By bell hooks
Writer, activist, feminist, instructor, and artist bell hooks is well known as one of many nation's prime intellectuals. Born in Hopkinsville, Kentucky, hooks drew her specific pseudonym from the identify of her grandmother, an clever and strong-willed African American lady who encouraged her to face up opposed to a dominating and repressive society. Her poetry, novels, memoirs, and children's books replicate her Appalachian upbringing and have her struggles with racially built-in faculties and unwelcome authority figures. considered one of Utne Reader's "100 Visionaries Who Can switch Your Life," hooks has gained huge acclaim from critics and readers alike. In Appalachian Elegy, bell hooks keeps her paintings as an imagist of life's harsh realities in a suite of poems encouraged via her youth within the remoted hills and hidden hollows of Kentucky. instantly meditative, confessional, and political, this poignant quantity attracts the reader deep into the adventure of residing in Appalachia. concerning such subject matters because the marginalization of its humans and the environmental degradation it has suffered through the years, hooks's poetry quietly elegizes the sluggish lack of an id whereas additionally celebrating that that's consistent, firmly rooted in a spot that's not entire.
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Additional resources for Appalachian Elegy: Poetry and Place
All afternoon, rain slashing the window, the sirens repeating their one sound, I made believe Goddamn you my father's slurred, anonymous curse wasn't meant for me. Page 39 A Mythic History of Alcoholism Narcissus After work every day, Daddy would stir his drinks over the sink, stare for an hour into the bathroom mirror, watching himself get drunk enough to come out for supper. Vesta at the Hearth Bacon-hiss, spatter of fat: Mama steadies her hands to hoist a half-gallon jog of vodka to her mouth, throat pulsing with gulp after gulp then she sneaks it to its hiding place behind the crock pot, smushes biscuit dough under her shaking palms.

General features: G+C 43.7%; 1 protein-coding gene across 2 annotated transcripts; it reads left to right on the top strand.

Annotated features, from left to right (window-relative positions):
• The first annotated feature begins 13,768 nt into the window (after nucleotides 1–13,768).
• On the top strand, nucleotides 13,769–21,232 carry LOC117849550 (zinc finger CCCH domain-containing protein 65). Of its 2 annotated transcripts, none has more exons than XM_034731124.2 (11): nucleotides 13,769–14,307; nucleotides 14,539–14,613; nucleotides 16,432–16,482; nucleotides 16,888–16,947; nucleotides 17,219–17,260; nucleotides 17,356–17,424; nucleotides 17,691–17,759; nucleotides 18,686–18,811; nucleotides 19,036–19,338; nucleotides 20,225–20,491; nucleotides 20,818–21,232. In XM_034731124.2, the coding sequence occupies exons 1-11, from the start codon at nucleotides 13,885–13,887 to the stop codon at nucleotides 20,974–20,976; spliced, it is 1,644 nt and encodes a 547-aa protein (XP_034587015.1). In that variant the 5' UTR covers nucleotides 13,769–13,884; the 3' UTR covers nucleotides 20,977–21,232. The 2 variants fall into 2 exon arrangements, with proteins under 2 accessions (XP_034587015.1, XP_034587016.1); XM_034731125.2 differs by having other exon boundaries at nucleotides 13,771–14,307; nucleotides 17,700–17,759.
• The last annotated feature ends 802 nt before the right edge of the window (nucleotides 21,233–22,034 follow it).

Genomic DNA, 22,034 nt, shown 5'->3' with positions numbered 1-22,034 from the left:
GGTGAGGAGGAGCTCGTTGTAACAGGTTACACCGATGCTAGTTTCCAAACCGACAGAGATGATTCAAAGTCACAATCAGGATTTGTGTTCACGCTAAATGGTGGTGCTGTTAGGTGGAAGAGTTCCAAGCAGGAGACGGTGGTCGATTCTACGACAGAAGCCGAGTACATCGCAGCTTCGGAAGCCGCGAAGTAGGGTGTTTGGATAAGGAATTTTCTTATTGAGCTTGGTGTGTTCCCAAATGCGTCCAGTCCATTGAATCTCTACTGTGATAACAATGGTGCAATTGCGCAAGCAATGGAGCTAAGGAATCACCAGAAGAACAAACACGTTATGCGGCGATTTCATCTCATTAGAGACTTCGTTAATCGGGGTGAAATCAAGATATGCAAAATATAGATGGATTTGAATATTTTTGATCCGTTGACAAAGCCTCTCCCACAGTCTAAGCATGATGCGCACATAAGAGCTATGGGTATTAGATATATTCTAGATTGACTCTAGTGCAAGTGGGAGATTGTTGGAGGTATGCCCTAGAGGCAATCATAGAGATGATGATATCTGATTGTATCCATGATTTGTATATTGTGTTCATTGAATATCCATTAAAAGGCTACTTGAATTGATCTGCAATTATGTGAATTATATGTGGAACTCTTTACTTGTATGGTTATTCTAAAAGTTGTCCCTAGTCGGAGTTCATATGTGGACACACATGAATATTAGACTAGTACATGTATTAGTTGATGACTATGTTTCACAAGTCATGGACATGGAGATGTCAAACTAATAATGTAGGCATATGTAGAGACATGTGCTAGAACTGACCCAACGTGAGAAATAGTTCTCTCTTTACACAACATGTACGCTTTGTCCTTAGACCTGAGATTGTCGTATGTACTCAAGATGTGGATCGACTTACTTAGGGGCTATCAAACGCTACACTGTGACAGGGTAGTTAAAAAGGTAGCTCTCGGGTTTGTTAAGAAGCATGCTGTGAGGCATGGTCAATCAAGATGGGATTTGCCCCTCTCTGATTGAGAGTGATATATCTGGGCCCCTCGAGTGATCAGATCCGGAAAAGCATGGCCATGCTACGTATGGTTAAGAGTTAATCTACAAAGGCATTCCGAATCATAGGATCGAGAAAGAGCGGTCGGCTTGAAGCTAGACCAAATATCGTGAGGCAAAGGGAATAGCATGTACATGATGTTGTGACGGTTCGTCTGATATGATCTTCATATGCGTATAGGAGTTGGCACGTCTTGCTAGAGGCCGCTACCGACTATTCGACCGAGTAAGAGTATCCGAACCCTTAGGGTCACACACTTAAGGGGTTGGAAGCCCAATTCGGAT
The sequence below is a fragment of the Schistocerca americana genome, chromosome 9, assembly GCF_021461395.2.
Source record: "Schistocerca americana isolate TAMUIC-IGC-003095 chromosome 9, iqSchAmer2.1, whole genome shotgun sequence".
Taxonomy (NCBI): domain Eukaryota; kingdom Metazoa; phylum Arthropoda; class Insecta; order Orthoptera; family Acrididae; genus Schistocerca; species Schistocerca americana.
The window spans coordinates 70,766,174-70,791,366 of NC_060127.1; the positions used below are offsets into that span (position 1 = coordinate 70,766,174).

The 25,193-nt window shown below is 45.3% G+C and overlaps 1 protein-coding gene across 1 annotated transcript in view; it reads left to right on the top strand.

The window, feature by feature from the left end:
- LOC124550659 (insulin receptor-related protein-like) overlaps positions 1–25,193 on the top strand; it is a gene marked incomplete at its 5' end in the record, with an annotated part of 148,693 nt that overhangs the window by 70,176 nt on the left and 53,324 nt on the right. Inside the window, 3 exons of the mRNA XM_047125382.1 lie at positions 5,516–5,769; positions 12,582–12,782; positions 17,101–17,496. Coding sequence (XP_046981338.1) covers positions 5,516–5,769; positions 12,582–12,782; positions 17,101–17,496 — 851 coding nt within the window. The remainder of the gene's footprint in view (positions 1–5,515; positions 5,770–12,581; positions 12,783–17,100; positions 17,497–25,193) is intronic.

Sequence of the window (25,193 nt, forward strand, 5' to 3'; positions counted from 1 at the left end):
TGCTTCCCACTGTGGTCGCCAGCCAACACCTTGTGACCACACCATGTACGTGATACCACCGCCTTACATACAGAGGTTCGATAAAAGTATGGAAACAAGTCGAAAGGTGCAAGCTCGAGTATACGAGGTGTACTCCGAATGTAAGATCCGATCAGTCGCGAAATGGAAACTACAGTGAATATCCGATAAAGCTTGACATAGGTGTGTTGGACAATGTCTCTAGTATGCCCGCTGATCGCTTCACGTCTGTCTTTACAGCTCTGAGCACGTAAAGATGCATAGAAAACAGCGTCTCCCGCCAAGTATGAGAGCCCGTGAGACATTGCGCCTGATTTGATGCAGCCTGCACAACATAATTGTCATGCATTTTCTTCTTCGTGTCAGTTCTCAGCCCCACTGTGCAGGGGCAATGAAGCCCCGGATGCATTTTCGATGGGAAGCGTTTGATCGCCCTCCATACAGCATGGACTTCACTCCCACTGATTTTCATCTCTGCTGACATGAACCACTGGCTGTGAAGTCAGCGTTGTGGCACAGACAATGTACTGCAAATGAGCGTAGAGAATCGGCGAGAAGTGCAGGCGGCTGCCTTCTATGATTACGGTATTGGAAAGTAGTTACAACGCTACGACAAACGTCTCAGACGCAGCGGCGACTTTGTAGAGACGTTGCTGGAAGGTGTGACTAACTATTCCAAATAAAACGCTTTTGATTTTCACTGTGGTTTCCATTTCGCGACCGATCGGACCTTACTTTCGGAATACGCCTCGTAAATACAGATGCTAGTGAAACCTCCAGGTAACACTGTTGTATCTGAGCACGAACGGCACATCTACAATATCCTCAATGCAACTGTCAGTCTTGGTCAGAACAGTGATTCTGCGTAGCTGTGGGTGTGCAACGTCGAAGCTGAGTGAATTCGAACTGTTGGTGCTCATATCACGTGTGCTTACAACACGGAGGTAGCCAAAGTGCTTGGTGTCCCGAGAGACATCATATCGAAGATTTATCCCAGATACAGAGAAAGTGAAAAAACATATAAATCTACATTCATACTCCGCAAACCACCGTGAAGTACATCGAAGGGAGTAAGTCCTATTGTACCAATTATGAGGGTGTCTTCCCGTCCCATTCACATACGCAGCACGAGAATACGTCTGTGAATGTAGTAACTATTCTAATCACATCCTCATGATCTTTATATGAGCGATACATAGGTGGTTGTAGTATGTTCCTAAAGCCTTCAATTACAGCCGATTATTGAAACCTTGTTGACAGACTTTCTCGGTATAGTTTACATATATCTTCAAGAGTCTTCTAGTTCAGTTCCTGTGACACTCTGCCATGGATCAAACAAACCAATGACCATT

Page 45 Philomela and Penelope, Weaving The story's never told, the tapestry where the knife's raised to the tongue unravels before it's finished, memory taking back everything it gives, its voices murmuring Everything's fine now, or self-accusing: Why did you sleep so long in the forest, a thousand and one more nights, on each a tale untold, threads fraying even as they tighten. Humpty Dumpty Isis is reassembling Osiris again: her papyrus boat poling through the marshes because the putting-back-together is never done So: map the bottle's daily changing hiding place: trashcan, fireplace, cookie jar, commode.
In the newspaper that week, a photograph of the vicinity of a black hole: like the ultrasound pictures, three swirls of black, in an X of caught dust: inescapable turning-inward, decreation of matter and light. It hides at the center of the galaxy, and nothing comes back from there. Page 22 4. Nothing which exists, says Simone Weil, is absolutely worthy of love; we must therefore love that which does not exist. Decreated ones, you who turn back from matter, from the Sound held on the horizon by the freeway and a coiled black smudge of mountain clouds, you who reveal yourselves as empty black marks on the photo strip, the dumb hum of life-machines, you, my grandfather, who shouted, stripped to your diapers, near the end, I'm in the middle of something, but I don't know what I'm in the middle of, I'll stay here, in the middle, in the fifteen-hour nights before the solstice, in the season of a sacred birth, where the apple tree bears up its three weak leaves, where you of ninety years, and you of nine weeks, vanish, and the earth goes on bearing too much that isn't you: always excess, and always this helpless wanting more wanting to witness a voice, above words, beyond sound, that would read this strip of loss, these pictures of what isn't there, Page 23 and sound for me the washed, gray gash of the harbor, the black sacs in static haze, the mudblack trench of my grandfather's grave, and fill in for a moment whatever is gone, the Sound always lost in cold, blown fog.
Appalachian Elegy: Poetry and Place by bell hooks